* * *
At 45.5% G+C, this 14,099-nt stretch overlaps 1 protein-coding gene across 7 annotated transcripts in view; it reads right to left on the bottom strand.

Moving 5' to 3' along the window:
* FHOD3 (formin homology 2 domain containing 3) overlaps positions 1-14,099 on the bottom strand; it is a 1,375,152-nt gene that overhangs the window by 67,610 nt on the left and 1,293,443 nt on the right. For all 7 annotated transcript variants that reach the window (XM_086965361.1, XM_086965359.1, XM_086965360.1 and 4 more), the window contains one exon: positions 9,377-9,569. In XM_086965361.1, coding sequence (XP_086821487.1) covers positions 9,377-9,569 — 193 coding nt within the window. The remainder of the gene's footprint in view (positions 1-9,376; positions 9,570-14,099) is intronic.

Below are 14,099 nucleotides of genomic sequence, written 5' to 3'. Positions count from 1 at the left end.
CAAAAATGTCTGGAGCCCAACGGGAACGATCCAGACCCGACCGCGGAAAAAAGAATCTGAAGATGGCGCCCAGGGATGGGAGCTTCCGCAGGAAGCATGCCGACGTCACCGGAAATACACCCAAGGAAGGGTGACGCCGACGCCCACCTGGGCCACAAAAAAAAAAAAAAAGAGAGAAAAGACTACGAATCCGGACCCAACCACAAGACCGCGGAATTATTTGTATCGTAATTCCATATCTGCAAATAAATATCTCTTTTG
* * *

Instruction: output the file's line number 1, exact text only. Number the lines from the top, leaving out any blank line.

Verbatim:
At 45.5% G+C, this 14,099-nt stretch overlaps 1 protein-coding gene across 7 annotated transcripts in view; it reads right to left on the bottom strand.